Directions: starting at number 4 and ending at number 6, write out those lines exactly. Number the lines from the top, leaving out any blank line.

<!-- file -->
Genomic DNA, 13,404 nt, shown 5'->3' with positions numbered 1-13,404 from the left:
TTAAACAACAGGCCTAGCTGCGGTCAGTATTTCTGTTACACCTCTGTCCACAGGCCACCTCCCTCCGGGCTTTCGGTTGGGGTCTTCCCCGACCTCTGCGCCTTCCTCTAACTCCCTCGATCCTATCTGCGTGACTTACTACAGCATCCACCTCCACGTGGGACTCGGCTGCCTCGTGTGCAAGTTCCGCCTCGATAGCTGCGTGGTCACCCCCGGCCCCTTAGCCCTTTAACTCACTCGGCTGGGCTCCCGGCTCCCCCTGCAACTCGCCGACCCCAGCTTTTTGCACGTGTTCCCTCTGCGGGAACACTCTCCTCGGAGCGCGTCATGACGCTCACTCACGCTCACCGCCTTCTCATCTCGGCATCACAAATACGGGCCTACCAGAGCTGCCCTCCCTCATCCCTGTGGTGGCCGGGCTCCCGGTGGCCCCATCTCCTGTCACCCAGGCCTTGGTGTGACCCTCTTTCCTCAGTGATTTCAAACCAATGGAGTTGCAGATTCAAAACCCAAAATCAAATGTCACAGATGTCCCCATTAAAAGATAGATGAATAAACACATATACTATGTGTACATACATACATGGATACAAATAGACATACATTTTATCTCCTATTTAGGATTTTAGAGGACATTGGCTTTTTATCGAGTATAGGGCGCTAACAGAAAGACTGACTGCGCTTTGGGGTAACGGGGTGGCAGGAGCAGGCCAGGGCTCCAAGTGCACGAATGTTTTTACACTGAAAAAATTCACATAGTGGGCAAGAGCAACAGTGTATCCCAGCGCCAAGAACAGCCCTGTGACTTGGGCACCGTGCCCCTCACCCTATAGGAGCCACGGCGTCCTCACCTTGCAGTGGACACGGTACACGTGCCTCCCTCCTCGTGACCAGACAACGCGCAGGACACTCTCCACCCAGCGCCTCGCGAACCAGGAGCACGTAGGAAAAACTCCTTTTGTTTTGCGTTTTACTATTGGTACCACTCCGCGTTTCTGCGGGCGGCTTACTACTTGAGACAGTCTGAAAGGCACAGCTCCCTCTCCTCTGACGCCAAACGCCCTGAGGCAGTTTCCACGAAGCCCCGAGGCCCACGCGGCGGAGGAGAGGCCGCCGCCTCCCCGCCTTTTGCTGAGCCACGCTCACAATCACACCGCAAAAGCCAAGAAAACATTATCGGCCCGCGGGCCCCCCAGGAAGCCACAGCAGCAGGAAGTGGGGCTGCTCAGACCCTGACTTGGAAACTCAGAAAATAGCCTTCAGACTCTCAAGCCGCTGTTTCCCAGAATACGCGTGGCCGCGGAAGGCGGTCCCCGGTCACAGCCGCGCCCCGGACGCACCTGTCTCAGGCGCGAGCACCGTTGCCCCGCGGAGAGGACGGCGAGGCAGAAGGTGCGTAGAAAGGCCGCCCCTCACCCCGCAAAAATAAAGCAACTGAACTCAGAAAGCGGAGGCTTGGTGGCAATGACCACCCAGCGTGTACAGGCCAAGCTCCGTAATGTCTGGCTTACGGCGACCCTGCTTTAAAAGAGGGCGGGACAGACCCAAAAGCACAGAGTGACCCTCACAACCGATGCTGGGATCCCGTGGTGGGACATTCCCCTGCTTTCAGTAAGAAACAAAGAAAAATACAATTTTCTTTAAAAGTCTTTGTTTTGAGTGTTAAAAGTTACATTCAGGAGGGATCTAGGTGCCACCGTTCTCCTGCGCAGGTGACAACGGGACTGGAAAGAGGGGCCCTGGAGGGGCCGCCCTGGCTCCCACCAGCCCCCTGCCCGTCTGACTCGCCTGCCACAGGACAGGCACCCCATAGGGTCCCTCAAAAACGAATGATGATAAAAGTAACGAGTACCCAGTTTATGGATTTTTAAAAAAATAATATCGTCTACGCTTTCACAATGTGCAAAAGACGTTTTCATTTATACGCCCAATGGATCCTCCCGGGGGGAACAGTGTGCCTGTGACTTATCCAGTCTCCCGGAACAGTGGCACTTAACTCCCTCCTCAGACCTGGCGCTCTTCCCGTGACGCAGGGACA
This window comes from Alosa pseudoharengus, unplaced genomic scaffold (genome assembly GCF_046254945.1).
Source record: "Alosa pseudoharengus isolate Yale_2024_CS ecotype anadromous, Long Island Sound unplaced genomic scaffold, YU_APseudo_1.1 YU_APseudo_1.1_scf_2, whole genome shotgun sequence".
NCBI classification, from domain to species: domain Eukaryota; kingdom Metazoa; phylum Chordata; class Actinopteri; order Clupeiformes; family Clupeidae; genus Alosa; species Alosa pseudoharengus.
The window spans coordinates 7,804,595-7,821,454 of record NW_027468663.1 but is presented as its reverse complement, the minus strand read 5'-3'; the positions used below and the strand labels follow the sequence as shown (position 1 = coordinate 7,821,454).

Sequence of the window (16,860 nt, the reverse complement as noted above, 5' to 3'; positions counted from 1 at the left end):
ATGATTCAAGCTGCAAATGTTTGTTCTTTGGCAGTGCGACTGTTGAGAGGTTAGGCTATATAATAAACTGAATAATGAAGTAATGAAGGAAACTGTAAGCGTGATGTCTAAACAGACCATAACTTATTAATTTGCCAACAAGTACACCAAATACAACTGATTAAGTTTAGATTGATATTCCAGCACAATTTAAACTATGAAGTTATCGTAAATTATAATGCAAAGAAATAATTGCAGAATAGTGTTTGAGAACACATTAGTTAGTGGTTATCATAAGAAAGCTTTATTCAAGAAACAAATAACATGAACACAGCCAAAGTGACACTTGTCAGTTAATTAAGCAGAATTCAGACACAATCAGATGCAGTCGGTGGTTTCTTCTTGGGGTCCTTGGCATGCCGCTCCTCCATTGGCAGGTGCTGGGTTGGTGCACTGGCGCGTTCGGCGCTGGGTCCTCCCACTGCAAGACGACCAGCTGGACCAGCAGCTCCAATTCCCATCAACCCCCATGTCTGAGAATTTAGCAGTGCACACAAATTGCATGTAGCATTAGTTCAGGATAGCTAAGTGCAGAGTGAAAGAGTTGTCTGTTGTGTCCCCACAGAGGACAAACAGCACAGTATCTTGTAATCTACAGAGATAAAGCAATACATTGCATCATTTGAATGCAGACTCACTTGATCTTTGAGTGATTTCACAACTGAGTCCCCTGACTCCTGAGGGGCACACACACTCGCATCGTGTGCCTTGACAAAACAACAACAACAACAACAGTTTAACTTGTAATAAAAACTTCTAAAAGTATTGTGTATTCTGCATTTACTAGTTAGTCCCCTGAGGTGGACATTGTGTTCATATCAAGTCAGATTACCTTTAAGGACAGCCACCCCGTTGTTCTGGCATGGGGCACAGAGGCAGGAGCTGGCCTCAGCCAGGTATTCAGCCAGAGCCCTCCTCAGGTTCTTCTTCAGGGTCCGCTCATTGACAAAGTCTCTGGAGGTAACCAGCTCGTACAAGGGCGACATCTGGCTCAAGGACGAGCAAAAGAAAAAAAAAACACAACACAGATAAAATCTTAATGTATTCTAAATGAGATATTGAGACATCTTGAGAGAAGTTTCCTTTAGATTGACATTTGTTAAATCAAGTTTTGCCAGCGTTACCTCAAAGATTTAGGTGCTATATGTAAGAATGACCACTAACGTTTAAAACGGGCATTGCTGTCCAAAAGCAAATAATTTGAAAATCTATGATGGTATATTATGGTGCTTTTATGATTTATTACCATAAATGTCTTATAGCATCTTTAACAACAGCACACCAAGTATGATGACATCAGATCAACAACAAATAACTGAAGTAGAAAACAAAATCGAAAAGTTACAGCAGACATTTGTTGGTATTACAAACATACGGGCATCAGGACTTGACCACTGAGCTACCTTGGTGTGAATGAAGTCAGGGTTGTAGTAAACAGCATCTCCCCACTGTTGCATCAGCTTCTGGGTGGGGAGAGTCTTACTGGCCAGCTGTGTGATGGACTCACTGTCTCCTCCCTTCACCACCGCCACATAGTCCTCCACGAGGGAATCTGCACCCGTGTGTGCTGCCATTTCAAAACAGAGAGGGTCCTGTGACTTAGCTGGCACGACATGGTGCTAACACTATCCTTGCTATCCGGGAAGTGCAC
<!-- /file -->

Source record: "Alosa pseudoharengus isolate Yale_2024_CS ecotype anadromous, Long Island Sound unplaced genomic scaffold, YU_APseudo_1.1 YU_APseudo_1.1_scf_2, whole genome shotgun sequence".
NCBI classification, from domain to species: domain Eukaryota; kingdom Metazoa; phylum Chordata; class Actinopteri; order Clupeiformes; family Clupeidae; genus Alosa; species Alosa pseudoharengus.
The window spans coordinates 7,804,595-7,821,454 of record NW_027468663.1 but is presented as its reverse complement, the minus strand read 5'-3'; the positions used below and the strand labels follow the sequence as shown (position 1 = coordinate 7,821,454).